If you're a Mac fan of a certain age, you no doubt recognize the title of this piece as a play on Apple's famous Think Different campaign that ran from 1997 through 2002 and launched with the classic television spot Crazy Ones. A few of you (especially faithful readers of this sporadic column) may even know that the ad agency TBWA\Chiat\Day has been responsible for all of Apple's advertising during the Steve Jobs years. They created the famous 1984 Macintosh introductory spot, were summarily booted when Steve was shown the door, and were asked to return by Steve upon his own triumphant re-assumption of the iCEO throne.
In fact, the main man behind Apple's advertising has been legendary ad man Lee Clow. Lee—an art director who's been honored with more awards, lifetime achievement honors and advertising hall of fame inductions than one could shake an HB pencil at—has been at Chiat for over 40 years and is generally considered one of the grand poobahs of adland. Although he's definitely a surfer dude and not a Don Draper.
Apart from his advertising prowess, Lee is also known for his beard—a feature that, as far as I can tell, has not left his face since he was discharged from the service. Maybe even before then. And one day a few years ago, while pondering what I could do on Twitter that would be worth someone following, I hit upon Lee's beard. Or, rather, I hit upon being Lee's beard. Both literally and figuratively. And so, in May 2009, I began anonymously tweeting, as @leeclowsbeard, one advertising crumb of wisdom a day. A morsel of knowledge that had ostensibly fallen from Lee's mouth and lodged within my follicles.
Well, the gambit worked. In fact, it worked better than I'd ever imagined. The followers came. Not in Bieber or Gaga numbers, of course, but enough people – including some important ad people – to keep plugging away at it. Eventually, the Chief Creative Officer at Chiat, Rob Schwartz, started following. Fearing a cease-and-desist order, I left him alone for a few months. Finally, my curiosity got the better of me and I messaged him asking if Lee knew what his beard was doing behind his back. Rob said he did, that he approved as long as I kept up the quality, and wanted to know who the heck I was.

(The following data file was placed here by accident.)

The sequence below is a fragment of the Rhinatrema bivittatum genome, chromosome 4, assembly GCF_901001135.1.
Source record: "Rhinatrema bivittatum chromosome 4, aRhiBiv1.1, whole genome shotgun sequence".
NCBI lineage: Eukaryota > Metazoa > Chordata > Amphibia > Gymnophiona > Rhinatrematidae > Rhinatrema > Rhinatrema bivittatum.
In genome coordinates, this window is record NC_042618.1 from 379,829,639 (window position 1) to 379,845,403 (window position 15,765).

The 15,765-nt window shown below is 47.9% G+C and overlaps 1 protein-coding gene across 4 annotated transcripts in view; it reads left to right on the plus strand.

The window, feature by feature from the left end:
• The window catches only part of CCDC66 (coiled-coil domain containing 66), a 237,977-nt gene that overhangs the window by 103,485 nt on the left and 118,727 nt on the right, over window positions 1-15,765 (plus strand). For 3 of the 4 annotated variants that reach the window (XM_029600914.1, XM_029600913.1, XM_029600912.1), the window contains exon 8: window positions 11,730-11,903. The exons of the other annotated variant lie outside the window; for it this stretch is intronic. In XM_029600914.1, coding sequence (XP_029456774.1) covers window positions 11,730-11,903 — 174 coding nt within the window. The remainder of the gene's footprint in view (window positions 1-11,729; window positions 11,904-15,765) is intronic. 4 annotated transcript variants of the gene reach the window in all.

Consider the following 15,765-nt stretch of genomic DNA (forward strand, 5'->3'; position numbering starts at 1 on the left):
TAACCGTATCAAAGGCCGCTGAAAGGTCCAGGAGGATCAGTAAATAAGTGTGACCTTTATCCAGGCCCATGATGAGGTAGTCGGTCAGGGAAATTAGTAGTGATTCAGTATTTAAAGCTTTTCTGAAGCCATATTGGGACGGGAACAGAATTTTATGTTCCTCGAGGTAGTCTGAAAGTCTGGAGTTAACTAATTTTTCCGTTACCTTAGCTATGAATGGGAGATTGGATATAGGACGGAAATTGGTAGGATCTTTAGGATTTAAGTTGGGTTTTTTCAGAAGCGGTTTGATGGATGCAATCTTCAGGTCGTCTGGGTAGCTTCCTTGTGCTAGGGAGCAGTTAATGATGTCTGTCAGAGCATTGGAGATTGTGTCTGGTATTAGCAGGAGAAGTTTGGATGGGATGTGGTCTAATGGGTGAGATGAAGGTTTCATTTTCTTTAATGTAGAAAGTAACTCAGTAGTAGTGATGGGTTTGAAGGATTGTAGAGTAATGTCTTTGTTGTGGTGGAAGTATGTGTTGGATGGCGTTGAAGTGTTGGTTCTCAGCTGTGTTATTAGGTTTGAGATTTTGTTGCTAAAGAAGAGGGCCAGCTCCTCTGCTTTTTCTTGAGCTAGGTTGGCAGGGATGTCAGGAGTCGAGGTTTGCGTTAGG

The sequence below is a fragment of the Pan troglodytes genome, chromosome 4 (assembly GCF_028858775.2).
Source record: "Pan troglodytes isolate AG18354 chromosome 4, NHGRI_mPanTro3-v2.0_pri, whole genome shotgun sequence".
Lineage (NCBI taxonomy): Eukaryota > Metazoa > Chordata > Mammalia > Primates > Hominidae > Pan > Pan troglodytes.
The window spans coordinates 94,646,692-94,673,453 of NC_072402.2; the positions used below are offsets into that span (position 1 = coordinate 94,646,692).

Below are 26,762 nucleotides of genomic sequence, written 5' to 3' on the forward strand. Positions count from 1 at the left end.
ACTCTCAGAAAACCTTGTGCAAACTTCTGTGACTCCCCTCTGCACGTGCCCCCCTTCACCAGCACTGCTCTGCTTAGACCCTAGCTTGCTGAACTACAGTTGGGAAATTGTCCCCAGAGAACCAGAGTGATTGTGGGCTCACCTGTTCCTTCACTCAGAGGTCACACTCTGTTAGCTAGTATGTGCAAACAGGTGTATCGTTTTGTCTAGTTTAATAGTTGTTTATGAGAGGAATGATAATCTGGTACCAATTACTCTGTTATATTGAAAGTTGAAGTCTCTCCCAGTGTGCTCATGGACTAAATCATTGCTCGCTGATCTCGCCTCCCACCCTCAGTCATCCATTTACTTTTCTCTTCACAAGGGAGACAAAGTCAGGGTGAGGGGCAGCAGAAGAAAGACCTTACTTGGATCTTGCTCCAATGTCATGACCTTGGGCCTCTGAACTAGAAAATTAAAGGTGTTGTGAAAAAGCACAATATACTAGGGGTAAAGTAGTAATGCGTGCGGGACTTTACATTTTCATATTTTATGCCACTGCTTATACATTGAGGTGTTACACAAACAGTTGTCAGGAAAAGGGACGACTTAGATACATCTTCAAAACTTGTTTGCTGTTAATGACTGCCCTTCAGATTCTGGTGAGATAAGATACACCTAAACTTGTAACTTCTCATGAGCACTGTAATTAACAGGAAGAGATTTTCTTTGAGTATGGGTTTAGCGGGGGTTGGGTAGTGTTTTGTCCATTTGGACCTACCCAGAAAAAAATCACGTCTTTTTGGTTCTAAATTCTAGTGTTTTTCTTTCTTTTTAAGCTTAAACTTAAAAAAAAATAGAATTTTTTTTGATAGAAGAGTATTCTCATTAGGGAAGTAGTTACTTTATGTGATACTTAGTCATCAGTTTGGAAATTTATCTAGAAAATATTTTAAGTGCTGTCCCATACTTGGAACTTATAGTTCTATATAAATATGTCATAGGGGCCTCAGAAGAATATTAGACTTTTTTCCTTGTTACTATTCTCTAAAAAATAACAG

A few more messages were exchanged, and before I knew it I was on a flight to L.A. to have lunch with Rob and Lee. A very "one of these things is not like the other" moment. Heck, Lee actually left a meeting with Steve Jobs to attend our lunch. How surreal. Even more surreal, the guys decided my tweets should be turned into a book.
And then this iOS app:
The book is set to hit Amazon on June 12 and is available for pre-order now. An iBooks edition will also be offered.
A launch party was held last week at Chiat's L.A. offices, and my wife and I were able to attend. I was also officially and approvingly outed on Fast Company's Create site. You can read more about the launch party madness here and Mashable's tease from a week earlier here.
So, there you go. A pretty nifty experience for an ad- and Mac-geek like myself. I don't know if it'll bring me fame and fortune and everything that goes with it, but I thank you all nonetheless.
|Silverstone's Strider Titanium PSUs are ready for a high-power future||4|
|VR180 video bridges the gap between YouTube and VR||0|
|Steam 2017 Summer Sale, part deux||13|
|Deals of the week: Z270 mobos, spinning storage, and more||2|
|G.Skill readies up for X299 with quad-channel DDR4 at 4200 MT/s||9|
|Asus' VivoBook S510 is an ultrabook for the budget crowd||9|
|Windows Insider Build 16226 gives users a look at GPU utilization||21|
|Steam's 2017 Summer Sale is downright hot||45|
|Asus XG-C100C NIC breaks the gigabit barrier||33|